The point, though, is that building inclusive school communities takes work, but it’s not rocket science.  We just have to be willing to commit as much energy into it as we do into preparing for the onslaught of standardized tests that we face each year.

More than Just Assemblies

I’m going to let you in on a little secret: the teachers who are wary of assembly programming are dead right.  As someone who makes part of my living offering assembly programming, you need to know that assemblies are a waste of time and money . . . unless there’s coordinated follow up.

Without effective follow up and programming, school assemblies are nothing more than a “feel good” flash in the pan.  But with a commitment to curriculum and training, assemblies can be incredibly effective at lighting the fire toward building a more inclusive campus.

But we shouldn’t pretend that an assembly is enough.  The work of building an inclusive campus is not going to happen over night.  Heck, it may not even happen over the course of one year.  It may take a full cycle of students through the system before you see the fruits of your labor.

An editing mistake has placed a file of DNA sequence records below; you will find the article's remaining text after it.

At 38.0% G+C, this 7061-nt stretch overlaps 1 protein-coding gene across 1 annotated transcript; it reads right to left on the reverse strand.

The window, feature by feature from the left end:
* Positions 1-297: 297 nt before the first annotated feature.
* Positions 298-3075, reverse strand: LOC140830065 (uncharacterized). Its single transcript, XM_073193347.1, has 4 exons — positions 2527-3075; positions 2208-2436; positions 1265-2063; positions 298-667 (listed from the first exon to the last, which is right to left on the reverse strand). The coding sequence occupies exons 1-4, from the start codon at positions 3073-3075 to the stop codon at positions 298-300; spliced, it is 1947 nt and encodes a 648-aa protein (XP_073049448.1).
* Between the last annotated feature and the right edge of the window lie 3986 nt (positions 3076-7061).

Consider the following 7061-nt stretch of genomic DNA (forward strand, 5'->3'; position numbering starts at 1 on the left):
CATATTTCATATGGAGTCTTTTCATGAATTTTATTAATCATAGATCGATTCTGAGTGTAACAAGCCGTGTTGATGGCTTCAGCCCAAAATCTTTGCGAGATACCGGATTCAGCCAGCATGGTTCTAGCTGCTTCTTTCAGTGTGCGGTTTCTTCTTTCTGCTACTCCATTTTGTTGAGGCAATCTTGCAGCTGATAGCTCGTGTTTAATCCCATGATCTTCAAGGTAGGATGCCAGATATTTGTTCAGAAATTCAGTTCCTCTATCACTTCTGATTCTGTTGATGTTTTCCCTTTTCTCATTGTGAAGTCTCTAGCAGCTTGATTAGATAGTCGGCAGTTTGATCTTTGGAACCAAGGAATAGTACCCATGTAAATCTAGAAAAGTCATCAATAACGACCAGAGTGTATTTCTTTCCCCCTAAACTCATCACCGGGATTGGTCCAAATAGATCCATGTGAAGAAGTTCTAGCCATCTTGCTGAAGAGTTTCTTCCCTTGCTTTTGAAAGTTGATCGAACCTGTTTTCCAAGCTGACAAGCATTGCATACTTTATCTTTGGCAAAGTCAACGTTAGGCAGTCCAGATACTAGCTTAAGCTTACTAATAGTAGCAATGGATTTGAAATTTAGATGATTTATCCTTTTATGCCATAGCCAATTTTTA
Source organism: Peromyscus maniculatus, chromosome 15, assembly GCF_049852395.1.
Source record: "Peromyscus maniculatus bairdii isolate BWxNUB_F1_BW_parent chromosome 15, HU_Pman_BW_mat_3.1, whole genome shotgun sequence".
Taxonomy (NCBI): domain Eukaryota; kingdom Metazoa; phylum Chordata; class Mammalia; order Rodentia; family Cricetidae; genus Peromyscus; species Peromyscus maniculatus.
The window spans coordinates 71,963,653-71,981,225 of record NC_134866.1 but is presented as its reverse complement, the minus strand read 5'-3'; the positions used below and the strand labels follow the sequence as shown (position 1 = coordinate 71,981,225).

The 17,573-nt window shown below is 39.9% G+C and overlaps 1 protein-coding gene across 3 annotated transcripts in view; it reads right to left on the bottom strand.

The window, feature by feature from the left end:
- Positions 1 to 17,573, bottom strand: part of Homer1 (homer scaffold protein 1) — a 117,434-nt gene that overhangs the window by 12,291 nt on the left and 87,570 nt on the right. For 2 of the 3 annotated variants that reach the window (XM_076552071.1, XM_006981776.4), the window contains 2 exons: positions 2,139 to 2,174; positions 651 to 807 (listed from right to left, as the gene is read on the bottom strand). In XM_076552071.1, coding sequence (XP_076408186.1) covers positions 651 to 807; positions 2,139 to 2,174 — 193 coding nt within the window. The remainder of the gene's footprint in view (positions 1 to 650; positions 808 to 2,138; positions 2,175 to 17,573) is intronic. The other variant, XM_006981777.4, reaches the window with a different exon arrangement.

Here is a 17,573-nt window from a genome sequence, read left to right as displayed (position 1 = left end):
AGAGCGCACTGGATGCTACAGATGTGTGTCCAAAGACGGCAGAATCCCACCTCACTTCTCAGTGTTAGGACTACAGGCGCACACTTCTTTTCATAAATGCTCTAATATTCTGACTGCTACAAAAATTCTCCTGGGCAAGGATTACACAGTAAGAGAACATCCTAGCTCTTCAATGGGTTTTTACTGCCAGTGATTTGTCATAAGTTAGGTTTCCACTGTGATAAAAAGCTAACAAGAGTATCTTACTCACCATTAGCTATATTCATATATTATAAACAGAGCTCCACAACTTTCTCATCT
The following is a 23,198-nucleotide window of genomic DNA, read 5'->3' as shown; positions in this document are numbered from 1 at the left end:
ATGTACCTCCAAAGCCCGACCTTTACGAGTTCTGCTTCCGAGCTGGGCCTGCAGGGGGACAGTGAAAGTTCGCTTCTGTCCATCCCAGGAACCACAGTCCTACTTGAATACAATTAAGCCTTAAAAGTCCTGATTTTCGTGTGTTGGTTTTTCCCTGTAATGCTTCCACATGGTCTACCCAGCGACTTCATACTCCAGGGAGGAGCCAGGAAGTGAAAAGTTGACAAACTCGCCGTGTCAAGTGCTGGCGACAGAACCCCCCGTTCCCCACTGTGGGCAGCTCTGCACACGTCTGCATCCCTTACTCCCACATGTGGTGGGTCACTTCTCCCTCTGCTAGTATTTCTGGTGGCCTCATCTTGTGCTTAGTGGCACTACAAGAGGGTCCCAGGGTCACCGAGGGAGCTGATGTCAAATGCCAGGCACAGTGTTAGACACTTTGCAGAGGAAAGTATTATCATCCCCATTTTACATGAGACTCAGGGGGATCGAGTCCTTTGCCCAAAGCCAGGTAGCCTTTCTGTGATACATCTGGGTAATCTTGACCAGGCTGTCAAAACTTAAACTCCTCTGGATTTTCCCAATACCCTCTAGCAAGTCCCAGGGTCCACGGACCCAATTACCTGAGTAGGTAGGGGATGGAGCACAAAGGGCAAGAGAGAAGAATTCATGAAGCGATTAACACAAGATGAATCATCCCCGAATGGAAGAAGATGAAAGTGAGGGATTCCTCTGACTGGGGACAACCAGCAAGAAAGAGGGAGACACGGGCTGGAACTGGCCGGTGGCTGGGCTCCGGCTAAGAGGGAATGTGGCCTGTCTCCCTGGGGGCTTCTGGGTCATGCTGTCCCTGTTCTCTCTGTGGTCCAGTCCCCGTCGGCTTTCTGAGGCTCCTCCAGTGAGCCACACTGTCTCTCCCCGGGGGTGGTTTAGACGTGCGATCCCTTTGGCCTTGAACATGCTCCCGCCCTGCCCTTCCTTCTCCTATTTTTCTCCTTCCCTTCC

But the research is there.  Investment into preventing bullying and building inclusive school culture and climate is investment in student achievement.

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Is Bullying Preventable?

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Is Bullying Preventable?

Is Bullying Preventable?

 

I get this question asked of me often, usually with a high level of skepticism. Many adults believe that bullying is just a “normal” aspect of adolescence.